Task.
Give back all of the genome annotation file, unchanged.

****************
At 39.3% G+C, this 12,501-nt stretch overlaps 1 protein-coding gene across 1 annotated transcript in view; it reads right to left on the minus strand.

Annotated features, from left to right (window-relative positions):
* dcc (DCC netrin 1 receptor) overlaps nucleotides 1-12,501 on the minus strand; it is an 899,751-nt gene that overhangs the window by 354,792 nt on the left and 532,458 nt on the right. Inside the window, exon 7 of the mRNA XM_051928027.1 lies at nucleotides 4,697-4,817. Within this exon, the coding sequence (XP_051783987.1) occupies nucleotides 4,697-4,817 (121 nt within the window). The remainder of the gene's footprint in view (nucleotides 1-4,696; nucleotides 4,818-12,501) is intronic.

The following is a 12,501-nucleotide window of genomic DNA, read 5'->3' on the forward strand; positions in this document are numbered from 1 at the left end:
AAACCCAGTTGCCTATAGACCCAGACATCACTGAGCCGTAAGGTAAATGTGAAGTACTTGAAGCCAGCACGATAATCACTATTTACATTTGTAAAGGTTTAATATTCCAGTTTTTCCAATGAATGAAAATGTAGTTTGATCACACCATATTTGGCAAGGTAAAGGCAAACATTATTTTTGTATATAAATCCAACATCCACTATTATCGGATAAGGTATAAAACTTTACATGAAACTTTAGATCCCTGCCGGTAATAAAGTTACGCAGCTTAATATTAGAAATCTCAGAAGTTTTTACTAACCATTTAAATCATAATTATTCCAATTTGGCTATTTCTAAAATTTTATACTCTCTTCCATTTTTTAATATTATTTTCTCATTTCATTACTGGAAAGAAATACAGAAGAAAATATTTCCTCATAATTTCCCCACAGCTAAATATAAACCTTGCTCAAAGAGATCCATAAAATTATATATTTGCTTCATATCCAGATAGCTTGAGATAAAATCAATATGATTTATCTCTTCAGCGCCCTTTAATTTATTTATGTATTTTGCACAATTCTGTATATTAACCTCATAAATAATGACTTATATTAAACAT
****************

At 39.3% G+C, this 12,501-nt stretch overlaps 1 protein-coding gene across 1 annotated transcript in view; it reads right to left on the minus strand.

Annotated features, from left to right (window-relative positions):
* dcc (DCC netrin 1 receptor) overlaps nucleotides 1-12,501 on the minus strand; it is an 899,751-nt gene that overhangs the window by 354,792 nt on the left and 532,458 nt on the right. Inside the window, exon 7 of the mRNA XM_051928027.1 lies at nucleotides 4,697-4,817. Within this exon, the coding sequence (XP_051783987.1) occupies nucleotides 4,697-4,817 (121 nt within the window). The remainder of the gene's footprint in view (nucleotides 1-4,696; nucleotides 4,818-12,501) is intronic.

The following is a 12,501-nucleotide window of genomic DNA, read 5'->3' on the forward strand; positions in this document are numbered from 1 at the left end:
AAACCCAGTTGCCTATAGACCCAGACATCACTGAGCCGTAAGGTAAATGTGAAGTACTTGAAGCCAGCACGATAATCACTATTTACATTTGTAAAGGTTTAATATTCCAGTTTTTCCAATGAATGAAAATGTAGTTTGATCACACCATATTTGGCAAGGTAAAGGCAAACATTATTTTTGTATATAAATCCAACATCCACTATTATCGGATAAGGTATAAAACTTTACATGAAACTTTAGATCCCTGCCGGTAATAAAGTTACGCAGCTTAATATTAGAAATCTCAGAAGTTTTTACTAACCATTTAAATCATAATTATTCCAATTTGGCTATTTCTAAAATTTTATACTCTCTTCCATTTTTTAATATTATTTTCTCATTTCATTACTGGAAAGAAATACAGAAGAAAATATTTCCTCATAATTTCCCCACAGCTAAATATAAACCTTGCTCAAAGAGATCCATAAAATTATATATTTGCTTCATATCCAGATAGCTTGAGATAAAATCAATATGATTTATCTCTTCAGCGCCCTTTAATTTATTTATGTATTTTGCACAATTCTGTATATTAACCTCATAAATAATGACTTATATTAAACAT